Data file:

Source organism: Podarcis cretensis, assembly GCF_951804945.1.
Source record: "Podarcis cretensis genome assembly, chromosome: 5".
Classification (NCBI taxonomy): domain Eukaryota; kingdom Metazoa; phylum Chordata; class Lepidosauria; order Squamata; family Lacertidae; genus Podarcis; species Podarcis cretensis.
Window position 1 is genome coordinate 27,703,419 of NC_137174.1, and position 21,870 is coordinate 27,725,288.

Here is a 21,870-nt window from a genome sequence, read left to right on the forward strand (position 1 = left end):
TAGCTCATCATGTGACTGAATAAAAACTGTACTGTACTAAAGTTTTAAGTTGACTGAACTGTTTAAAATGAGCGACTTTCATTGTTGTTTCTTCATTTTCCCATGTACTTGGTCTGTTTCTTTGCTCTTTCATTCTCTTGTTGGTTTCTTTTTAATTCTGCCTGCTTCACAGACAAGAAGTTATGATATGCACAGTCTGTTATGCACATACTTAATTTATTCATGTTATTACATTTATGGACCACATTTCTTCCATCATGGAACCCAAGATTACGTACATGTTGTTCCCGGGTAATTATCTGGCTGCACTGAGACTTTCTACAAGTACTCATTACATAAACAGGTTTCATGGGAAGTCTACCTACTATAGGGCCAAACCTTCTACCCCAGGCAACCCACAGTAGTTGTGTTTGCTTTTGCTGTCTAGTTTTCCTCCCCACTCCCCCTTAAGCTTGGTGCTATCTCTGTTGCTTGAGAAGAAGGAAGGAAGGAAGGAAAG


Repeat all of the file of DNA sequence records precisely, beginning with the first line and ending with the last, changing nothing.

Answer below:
Source organism: Podarcis cretensis, assembly GCF_951804945.1.
Source record: "Podarcis cretensis genome assembly, chromosome: 5".
Classification (NCBI taxonomy): domain Eukaryota; kingdom Metazoa; phylum Chordata; class Lepidosauria; order Squamata; family Lacertidae; genus Podarcis; species Podarcis cretensis.
Window position 1 is genome coordinate 27,703,419 of NC_137174.1, and position 21,870 is coordinate 27,725,288.

Here is a 21,870-nt window from a genome sequence, read left to right on the forward strand (position 1 = left end):
TAGCTCATCATGTGACTGAATAAAAACTGTACTGTACTAAAGTTTTAAGTTGACTGAACTGTTTAAAATGAGCGACTTTCATTGTTGTTTCTTCATTTTCCCATGTACTTGGTCTGTTTCTTTGCTCTTTCATTCTCTTGTTGGTTTCTTTTTAATTCTGCCTGCTTCACAGACAAGAAGTTATGATATGCACAGTCTGTTATGCACATACTTAATTTATTCATGTTATTACATTTATGGACCACATTTCTTCCATCATGGAACCCAAGATTACGTACATGTTGTTCCCGGGTAATTATCTGGCTGCACTGAGACTTTCTACAAGTACTCATTACATAAACAGGTTTCATGGGAAGTCTACCTACTATAGGGCCAAACCTTCTACCCCAGGCAACCCACAGTAGTTGTGTTTGCTTTTGCTGTCTAGTTTTCCTCCCCACTCCCCCTTAAGCTTGGTGCTATCTCTGTTGCTTGAGAAGAAGGAAGGAAGGAAGGAAAG